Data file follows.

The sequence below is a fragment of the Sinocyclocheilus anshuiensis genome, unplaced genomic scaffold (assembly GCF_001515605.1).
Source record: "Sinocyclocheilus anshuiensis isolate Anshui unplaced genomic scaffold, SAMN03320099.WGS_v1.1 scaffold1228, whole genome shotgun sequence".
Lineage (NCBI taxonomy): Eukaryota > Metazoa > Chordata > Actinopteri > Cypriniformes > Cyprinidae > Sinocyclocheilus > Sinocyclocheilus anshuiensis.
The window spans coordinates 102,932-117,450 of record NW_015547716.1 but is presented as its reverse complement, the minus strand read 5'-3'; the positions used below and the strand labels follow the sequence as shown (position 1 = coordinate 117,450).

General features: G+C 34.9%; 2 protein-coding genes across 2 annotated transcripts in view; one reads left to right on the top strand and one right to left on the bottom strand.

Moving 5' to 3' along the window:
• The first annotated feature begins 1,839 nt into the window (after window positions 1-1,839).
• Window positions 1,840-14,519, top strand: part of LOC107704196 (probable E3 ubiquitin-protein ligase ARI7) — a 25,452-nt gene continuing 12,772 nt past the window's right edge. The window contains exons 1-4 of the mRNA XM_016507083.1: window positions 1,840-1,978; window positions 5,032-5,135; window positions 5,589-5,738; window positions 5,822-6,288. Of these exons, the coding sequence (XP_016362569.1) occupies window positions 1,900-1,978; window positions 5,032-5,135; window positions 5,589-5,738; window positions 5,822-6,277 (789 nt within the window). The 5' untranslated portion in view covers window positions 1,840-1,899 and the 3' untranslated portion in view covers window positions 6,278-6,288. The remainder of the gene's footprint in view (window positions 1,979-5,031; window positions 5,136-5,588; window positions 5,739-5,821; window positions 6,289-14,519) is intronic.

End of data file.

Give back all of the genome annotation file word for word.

The sequence below is a fragment of the Sinocyclocheilus anshuiensis genome, unplaced genomic scaffold (assembly GCF_001515605.1).
Source record: "Sinocyclocheilus anshuiensis isolate Anshui unplaced genomic scaffold, SAMN03320099.WGS_v1.1 scaffold1228, whole genome shotgun sequence".
Lineage (NCBI taxonomy): Eukaryota > Metazoa > Chordata > Actinopteri > Cypriniformes > Cyprinidae > Sinocyclocheilus > Sinocyclocheilus anshuiensis.
The window spans coordinates 102,932-117,450 of record NW_015547716.1 but is presented as its reverse complement, the minus strand read 5'-3'; the positions used below and the strand labels follow the sequence as shown (position 1 = coordinate 117,450).

General features: G+C 34.9%; 2 protein-coding genes across 2 annotated transcripts in view; one reads left to right on the top strand and one right to left on the bottom strand.

Moving 5' to 3' along the window:
• The first annotated feature begins 1,839 nt into the window (after window positions 1-1,839).
• Window positions 1,840-14,519, top strand: part of LOC107704196 (probable E3 ubiquitin-protein ligase ARI7) — a 25,452-nt gene continuing 12,772 nt past the window's right edge. The window contains exons 1-4 of the mRNA XM_016507083.1: window positions 1,840-1,978; window positions 5,032-5,135; window positions 5,589-5,738; window positions 5,822-6,288. Of these exons, the coding sequence (XP_016362569.1) occupies window positions 1,900-1,978; window positions 5,032-5,135; window positions 5,589-5,738; window positions 5,822-6,277 (789 nt within the window). The 5' untranslated portion in view covers window positions 1,840-1,899 and the 3' untranslated portion in view covers window positions 6,278-6,288. The remainder of the gene's footprint in view (window positions 1,979-5,031; window positions 5,136-5,588; window positions 5,739-5,821; window positions 6,289-14,519) is intronic.